What could 50,000 voters achieve?

The death toll from COVID-19 in the UK has passed 50,000. This is a tragedy that is hard to comprehend.

You can picture a large football stadium full to the rafters:

Manchester City Etihad Stadium (capacity 55,097) [CC-BY Cléria De Souza]

Or you can picture 50 secondary schools or 500 orchestras.

I wondered out of interest what political power 50,000 people could have.

It turns out that if you take the 2019 UK General Election results and swing 50,000 Conservative voters in precisely chosen constituencies to the second-place party, 52 Conservative MPs would lose their seats.

Here is the current political map:

Here is what it looks like in the scenario described:

In this scenario 39 seats flip to Labour (now at 241), 9 flip to the Liberal Democrats (now at 20) and 4 flip to the SNP (now at 52). There is a hung parliament with the Conservatives having 313 MPs. A rainbow coalition of Labour (241), SNP (52), Liberal Democrats (20), Plaid Cymru (4), SDLP (2), Green (1) and Alliance(1) has a total 321 votes. A Conservative (313) – DUP (8) coalition would also have 321 votes. A very hung parliament, with neither of those coalitions appearing easy to form.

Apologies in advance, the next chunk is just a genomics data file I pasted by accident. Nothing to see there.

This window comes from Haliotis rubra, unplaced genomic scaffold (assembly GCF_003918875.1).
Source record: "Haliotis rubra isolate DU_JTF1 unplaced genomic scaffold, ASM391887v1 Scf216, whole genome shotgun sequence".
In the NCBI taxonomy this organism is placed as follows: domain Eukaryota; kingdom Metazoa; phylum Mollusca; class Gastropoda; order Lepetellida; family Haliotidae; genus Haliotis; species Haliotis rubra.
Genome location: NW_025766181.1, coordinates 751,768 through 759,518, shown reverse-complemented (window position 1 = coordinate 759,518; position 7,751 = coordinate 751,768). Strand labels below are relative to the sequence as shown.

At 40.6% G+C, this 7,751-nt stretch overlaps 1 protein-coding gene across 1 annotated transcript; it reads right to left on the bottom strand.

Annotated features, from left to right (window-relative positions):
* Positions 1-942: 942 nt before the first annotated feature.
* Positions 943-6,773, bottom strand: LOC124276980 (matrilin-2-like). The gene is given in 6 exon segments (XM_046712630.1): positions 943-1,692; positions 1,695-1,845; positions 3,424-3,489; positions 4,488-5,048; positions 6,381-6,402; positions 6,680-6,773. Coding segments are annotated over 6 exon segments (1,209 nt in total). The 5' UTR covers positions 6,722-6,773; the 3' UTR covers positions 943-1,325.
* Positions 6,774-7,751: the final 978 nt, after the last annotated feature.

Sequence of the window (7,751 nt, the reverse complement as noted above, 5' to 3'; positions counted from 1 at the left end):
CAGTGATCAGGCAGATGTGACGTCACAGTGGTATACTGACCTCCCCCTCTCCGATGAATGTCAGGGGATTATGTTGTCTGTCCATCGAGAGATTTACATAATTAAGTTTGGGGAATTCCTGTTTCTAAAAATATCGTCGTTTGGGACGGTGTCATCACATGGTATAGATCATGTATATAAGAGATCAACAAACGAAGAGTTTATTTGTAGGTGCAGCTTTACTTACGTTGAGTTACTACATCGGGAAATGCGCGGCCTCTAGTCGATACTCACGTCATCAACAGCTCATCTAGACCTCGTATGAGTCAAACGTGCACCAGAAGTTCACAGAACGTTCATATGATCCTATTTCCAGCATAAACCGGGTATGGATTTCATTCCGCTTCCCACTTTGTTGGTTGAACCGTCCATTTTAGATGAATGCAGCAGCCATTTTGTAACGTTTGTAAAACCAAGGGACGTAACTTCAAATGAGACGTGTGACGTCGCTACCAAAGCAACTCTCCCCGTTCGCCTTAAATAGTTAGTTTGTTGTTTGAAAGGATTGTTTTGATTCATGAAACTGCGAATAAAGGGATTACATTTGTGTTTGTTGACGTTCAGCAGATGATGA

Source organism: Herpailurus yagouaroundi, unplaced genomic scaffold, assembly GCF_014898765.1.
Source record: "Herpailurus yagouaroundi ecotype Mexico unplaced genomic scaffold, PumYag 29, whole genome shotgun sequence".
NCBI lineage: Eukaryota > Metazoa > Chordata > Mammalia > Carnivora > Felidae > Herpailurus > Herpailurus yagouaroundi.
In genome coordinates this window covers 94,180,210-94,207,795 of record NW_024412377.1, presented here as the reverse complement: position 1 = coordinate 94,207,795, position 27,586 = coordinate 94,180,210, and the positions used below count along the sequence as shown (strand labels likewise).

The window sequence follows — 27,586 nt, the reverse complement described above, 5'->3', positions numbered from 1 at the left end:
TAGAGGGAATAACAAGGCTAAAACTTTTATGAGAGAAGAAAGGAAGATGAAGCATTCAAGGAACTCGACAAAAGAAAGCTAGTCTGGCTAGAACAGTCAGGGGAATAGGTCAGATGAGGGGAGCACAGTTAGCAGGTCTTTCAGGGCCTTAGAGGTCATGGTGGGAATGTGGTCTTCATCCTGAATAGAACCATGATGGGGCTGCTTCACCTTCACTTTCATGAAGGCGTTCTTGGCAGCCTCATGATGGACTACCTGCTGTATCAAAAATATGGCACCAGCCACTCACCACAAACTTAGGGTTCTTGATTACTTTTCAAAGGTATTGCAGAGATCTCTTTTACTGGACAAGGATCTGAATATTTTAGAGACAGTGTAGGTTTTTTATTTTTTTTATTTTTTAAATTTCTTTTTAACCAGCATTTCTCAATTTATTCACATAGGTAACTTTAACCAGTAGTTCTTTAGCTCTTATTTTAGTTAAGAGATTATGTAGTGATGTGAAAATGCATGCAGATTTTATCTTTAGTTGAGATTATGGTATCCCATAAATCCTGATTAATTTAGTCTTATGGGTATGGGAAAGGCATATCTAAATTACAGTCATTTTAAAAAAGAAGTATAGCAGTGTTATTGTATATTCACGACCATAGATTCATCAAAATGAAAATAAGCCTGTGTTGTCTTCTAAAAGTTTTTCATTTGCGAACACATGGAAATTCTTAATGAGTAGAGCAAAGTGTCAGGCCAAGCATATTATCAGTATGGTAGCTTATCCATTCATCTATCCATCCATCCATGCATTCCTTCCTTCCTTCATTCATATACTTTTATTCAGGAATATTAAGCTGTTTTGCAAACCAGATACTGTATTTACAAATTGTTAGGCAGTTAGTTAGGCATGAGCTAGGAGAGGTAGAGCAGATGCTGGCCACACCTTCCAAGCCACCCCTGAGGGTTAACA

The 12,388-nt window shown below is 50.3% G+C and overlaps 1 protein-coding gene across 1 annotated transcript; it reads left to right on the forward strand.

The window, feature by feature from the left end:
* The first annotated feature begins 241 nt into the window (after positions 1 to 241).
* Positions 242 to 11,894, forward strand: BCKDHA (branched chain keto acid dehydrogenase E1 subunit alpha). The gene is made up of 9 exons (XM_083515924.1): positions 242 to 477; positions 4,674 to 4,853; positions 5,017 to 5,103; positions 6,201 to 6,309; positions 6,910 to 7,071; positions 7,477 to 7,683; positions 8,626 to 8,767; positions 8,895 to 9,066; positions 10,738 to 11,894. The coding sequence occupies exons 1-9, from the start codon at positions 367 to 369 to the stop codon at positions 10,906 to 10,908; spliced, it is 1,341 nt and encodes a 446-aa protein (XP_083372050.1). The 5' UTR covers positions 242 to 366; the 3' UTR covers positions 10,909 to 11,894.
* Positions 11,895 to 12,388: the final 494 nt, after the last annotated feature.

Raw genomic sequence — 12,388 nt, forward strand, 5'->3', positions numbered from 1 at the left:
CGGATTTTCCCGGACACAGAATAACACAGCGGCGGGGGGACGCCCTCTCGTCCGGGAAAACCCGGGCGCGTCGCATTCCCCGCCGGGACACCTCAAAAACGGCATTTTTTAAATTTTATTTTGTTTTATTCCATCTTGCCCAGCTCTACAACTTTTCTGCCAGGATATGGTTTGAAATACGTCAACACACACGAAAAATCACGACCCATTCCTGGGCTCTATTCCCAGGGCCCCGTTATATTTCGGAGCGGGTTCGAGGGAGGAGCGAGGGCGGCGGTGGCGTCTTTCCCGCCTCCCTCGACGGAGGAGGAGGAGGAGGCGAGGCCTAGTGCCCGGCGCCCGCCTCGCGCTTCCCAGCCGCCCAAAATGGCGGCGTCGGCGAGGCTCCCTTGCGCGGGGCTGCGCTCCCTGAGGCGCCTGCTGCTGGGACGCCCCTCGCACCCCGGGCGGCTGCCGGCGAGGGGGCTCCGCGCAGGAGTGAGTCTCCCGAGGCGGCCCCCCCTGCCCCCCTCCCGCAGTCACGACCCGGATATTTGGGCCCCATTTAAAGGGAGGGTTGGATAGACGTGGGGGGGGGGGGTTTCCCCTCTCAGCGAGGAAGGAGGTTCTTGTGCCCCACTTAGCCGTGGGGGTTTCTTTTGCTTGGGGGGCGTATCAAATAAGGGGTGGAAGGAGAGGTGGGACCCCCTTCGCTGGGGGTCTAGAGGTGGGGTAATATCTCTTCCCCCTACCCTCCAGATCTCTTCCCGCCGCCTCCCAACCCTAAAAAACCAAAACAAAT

An alternative scenario is that all Conservative supporters stick with the Conservatives, but 50,000 voters who did not vote Conservative in 2019 switch to vote tactically. In this scenario the Conservatives lose 38 seats (29 to Labour, 6 to Liberal Democrats and 3 to SNP).

The point here is not that these scenarios are likely. For one thing, we know that people who have died can no longer vote, let alone swing tactically. We also must not assume that just because COVID-19 is more likely to kill the elderly and that the elderly are more likely to vote Conservative that those killed are more likely to be Conservative voters, or have family who are.

Perhaps the point is simply that 50,000 voters out of a total electorate exceeding 47 million can have a disproportionate impact under first past the post, and politicians are more acutely aware of that than most.

Tristan Snowsill
Tristan Snowsill
Senior Research Fellow in Health Economics

Health economic modelling, programming, politics, Star Wars, NFL.